22 July 2012

Church of the Incarnation

So, as I may or may not have mentioned before, I'm working now towards the end of the Capitol Catholic project. Thanks to my laziness in previous semesters, most of the churches left on my list are pretty hard to get to, either far from Metro stations or in distant parts of the city. Today's church, Incarnation, was no exception.

Incarnation was formed in 1914, one of the original black parishes in the district. It was formed for the rural community of Deanwood and its new church, built in 1959, rests on Eastern Avenue in Northeast DC. Eastern Avenue is the dividing line between the District of Columbia and Maryland, and Incarnation is one of three parishes that lie directly on the border between DC and Maryland. As I walked to church on Eastern, I saw DC license plates on one side of the street and Maryland licenses on the other.

It took me a while to get out to Incarnation, and I ended up showing up to the Mass about half an hour late. I was treated to a nice, mellow Mass, with a few Gospel hymns thrown in by a small ensemble. My favorite was "Oh Lord, I Want You to Help Me," done by the bassist and the pianist.

01 July 2012

Nuestra Senora Reina de las Americas (Our Lady Queen of the Americas)

At long last, I'm back in Washington after a semester in Ecuador and a short visit to my family and friends in California. With my senior year approaching, I decided to re-focus myself and finish the Capitol Catholic project, which I have dedicated so much time and effort to over the last couple years. I made a list and there's 13 churches left for me to visit. I'm excited to get working and am hoping to finish the project by the end of the fall semester.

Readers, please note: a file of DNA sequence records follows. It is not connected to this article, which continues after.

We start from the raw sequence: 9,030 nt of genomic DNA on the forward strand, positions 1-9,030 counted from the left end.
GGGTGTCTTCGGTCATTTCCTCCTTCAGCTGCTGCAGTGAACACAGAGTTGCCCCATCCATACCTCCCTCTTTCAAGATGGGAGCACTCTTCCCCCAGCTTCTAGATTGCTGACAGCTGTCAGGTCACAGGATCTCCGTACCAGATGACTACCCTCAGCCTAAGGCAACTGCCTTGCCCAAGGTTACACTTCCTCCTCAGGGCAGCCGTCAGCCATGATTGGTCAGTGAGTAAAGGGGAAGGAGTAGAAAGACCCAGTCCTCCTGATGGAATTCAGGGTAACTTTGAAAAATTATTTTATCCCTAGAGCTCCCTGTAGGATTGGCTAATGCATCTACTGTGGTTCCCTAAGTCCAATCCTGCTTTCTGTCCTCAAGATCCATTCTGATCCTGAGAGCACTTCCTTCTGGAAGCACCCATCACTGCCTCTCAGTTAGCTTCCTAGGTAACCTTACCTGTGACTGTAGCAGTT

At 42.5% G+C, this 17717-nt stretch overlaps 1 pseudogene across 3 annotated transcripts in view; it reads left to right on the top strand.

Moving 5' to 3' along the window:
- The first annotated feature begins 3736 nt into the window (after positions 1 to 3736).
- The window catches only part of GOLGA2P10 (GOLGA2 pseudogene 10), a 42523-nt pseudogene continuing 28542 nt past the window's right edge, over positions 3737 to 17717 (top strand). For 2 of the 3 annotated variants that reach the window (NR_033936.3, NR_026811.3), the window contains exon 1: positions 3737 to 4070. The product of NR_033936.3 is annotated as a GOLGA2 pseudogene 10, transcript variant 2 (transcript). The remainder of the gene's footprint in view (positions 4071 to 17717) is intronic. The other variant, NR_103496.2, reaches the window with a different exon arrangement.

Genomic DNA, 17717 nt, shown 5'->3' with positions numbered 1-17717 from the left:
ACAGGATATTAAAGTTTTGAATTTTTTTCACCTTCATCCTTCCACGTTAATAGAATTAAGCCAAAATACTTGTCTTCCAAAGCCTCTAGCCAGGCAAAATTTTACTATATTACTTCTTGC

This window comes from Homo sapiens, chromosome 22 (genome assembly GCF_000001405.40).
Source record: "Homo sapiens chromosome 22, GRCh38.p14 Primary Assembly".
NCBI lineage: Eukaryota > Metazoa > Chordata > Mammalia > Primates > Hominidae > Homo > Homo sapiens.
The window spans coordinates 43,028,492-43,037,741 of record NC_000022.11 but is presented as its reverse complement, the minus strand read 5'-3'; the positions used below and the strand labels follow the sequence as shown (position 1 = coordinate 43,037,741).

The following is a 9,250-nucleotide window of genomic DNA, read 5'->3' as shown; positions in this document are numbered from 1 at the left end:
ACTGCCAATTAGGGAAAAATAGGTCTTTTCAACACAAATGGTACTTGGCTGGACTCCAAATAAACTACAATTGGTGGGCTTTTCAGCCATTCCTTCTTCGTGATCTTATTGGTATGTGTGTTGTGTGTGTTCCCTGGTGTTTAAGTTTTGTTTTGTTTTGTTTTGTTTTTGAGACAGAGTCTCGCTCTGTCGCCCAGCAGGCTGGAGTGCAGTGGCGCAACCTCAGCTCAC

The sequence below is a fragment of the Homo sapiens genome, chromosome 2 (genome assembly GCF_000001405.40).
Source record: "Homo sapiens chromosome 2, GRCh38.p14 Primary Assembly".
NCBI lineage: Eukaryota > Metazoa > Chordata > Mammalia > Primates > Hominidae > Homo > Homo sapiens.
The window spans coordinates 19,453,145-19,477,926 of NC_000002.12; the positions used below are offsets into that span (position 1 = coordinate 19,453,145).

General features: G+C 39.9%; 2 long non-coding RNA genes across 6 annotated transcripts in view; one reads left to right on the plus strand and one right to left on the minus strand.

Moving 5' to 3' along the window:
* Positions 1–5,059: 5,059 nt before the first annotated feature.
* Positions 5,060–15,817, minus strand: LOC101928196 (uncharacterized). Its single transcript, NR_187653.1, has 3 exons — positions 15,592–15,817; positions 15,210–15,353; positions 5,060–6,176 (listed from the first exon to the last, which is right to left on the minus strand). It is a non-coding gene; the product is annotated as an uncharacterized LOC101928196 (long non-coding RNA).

My visit today was to Our Lady, Queen of the Americas Parish. They're located in a neighborhood northwest of DuPont circle, close to Sheridan Circle and Embassy Row. They do most of their Masses in Spanish, which was fine by me, since I've been looking for opportunities to practice the Spanish I've learned in Ecuador.

The parish doesn't have a typical church building, they have a three floor brick building which also doubles as a parish hall and a language school. The worship space was on the third floor, and was brightly colored. The walls were mostly a turquoise-y green and complemented with a salmon-y pink. There was also some crazy-bright colored stained glass on the right side of the church. I didn't take notes during the sermon today, but the Gospel reading was about Jesus curing a dying woman, so the priest offered a blessing of the sick.